Housing Beyond Reach

Housing Beyond Reach Malaysia, News, Southeast Asia, Thailand
December 11, 2017

Economic prosperity is an oddity of some sort, an irony at best, especially for marginalised communities in Thailand and Malaysia. According to experts, the economy is expanding, but based on what I have observed during outreach the impact has sent the poor deeper into deprivation.

Most often poor families encounter challenges that prevent them from living a good quality of life – from their cramped homes made of rusted zinc and used cardboard in overcrowded urban slums, to small wooden rural homes in palm-oil plantations. Others face an unpredictable future of homelessness.

Combined with land, the lack of housing finance is a major constraint in accessing affordable and adequate housing. Houses in many parts of Malaysia have gone beyond the reach of ordinary citizens.

Do They Care?

Then you have the indifference – though institutions prefer not to admit that many families struggle to make ends meet, and young children work to assist their parents’ already-low income. Banks don’t really care; they’ll just blame public administrators, officials or the increasing cost of living due to an inevitable recession.

In cities, such as Bangkok, even the middle-income families face similar constraints. Down payment requirements are high, as are interest rates – all of which limit the ability to secure formal housing loans. Even when breadwinners secure finances, the banks technically own the property until such time the loan has been settled.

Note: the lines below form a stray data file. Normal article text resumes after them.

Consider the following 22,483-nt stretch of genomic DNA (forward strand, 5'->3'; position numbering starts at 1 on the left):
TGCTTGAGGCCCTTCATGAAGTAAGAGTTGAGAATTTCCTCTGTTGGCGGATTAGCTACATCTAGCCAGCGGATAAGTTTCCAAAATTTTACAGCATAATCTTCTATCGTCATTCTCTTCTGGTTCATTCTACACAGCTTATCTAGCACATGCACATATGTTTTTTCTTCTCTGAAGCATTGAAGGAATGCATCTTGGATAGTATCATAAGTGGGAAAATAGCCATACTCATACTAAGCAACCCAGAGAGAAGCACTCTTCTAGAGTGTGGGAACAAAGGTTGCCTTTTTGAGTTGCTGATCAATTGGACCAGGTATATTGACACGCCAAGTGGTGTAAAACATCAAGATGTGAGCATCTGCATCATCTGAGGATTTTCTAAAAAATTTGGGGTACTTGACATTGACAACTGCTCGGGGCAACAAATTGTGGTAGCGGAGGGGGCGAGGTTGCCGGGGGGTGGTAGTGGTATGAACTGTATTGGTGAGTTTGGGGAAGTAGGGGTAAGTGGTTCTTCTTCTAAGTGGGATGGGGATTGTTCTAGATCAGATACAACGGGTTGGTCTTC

Then there is the informal debt. Too many people tell me about the horrific cycle of debt caused by unreasonable interest rates demanded by loan sharks.

Siapa lagi nak tolong aku ni? Dah lah periuk nasi pun tak tentu! Terpaksa aku pinjam duit. (Who else wants to help me? My rice bowl [income] is uncertain! I’m forced to borrow money.)

– Rashid bin Othman, a 32-year-old odd-job man, husband and father of two children / Kuala Lumpur.

Urban and rural, people face the possibility of losing their income in troubled economic times, retrenchments, evictions and through natural disasters. When it does come – the lost of livelihood, they stand to lose their house and remaining property.

Political uncertainty and the lack of consultation with concerned communities contribute to the increasing risks. Then what? Will the government continue to feed propaganda of a growing economy to the masses? Or perhaps continue with the state of indifference and abandon the poor to live in ruin?



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